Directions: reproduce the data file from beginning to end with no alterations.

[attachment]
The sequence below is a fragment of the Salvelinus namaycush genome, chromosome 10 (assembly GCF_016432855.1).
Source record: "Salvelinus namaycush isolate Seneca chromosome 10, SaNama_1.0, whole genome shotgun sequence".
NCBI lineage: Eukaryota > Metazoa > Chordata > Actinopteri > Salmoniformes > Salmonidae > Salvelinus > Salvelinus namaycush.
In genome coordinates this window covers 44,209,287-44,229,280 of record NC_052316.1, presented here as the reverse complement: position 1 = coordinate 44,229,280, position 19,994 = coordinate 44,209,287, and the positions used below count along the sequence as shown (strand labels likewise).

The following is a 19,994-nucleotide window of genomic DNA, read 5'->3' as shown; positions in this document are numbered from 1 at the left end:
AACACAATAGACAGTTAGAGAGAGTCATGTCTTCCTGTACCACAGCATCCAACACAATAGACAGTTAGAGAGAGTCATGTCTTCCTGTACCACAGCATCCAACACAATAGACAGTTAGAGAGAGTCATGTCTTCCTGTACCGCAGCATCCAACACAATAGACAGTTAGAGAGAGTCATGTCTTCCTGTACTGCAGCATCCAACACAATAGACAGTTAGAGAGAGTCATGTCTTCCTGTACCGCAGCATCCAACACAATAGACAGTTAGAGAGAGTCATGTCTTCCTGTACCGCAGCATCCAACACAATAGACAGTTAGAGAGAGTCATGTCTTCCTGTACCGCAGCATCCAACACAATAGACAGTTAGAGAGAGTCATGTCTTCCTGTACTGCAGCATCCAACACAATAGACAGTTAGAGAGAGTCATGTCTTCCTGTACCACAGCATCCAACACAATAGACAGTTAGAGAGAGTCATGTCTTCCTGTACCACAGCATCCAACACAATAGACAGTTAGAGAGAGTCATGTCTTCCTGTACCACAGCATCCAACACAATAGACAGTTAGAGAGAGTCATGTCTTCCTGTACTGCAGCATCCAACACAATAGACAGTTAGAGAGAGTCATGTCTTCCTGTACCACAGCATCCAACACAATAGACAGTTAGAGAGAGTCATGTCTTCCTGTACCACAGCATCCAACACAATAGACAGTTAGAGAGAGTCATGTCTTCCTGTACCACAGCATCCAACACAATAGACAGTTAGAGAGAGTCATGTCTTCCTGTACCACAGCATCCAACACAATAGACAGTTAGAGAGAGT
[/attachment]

The sequence below is a fragment of the Salvelinus namaycush genome, chromosome 10 (assembly GCF_016432855.1).
Source record: "Salvelinus namaycush isolate Seneca chromosome 10, SaNama_1.0, whole genome shotgun sequence".
NCBI lineage: Eukaryota > Metazoa > Chordata > Actinopteri > Salmoniformes > Salmonidae > Salvelinus > Salvelinus namaycush.
In genome coordinates this window covers 44,209,287-44,229,280 of record NC_052316.1, presented here as the reverse complement: position 1 = coordinate 44,229,280, position 19,994 = coordinate 44,209,287, and the positions used below count along the sequence as shown (strand labels likewise).

The following is a 19,994-nucleotide window of genomic DNA, read 5'->3' as shown; positions in this document are numbered from 1 at the left end:
AACACAATAGACAGTTAGAGAGAGTCATGTCTTCCTGTACCACAGCATCCAACACAATAGACAGTTAGAGAGAGTCATGTCTTCCTGTACCACAGCATCCAACACAATAGACAGTTAGAGAGAGTCATGTCTTCCTGTACCGCAGCATCCAACACAATAGACAGTTAGAGAGAGTCATGTCTTCCTGTACTGCAGCATCCAACACAATAGACAGTTAGAGAGAGTCATGTCTTCCTGTACCGCAGCATCCAACACAATAGACAGTTAGAGAGAGTCATGTCTTCCTGTACCGCAGCATCCAACACAATAGACAGTTAGAGAGAGTCATGTCTTCCTGTACCGCAGCATCCAACACAATAGACAGTTAGAGAGAGTCATGTCTTCCTGTACTGCAGCATCCAACACAATAGACAGTTAGAGAGAGTCATGTCTTCCTGTACCACAGCATCCAACACAATAGACAGTTAGAGAGAGTCATGTCTTCCTGTACCACAGCATCCAACACAATAGACAGTTAGAGAGAGTCATGTCTTCCTGTACCACAGCATCCAACACAATAGACAGTTAGAGAGAGTCATGTCTTCCTGTACTGCAGCATCCAACACAATAGACAGTTAGAGAGAGTCATGTCTTCCTGTACCACAGCATCCAACACAATAGACAGTTAGAGAGAGTCATGTCTTCCTGTACCACAGCATCCAACACAATAGACAGTTAGAGAGAGTCATGTCTTCCTGTACCACAGCATCCAACACAATAGACAGTTAGAGAGAGTCATGTCTTCCTGTACCACAGCATCCAACACAATAGACAGTTAGAGAGAGT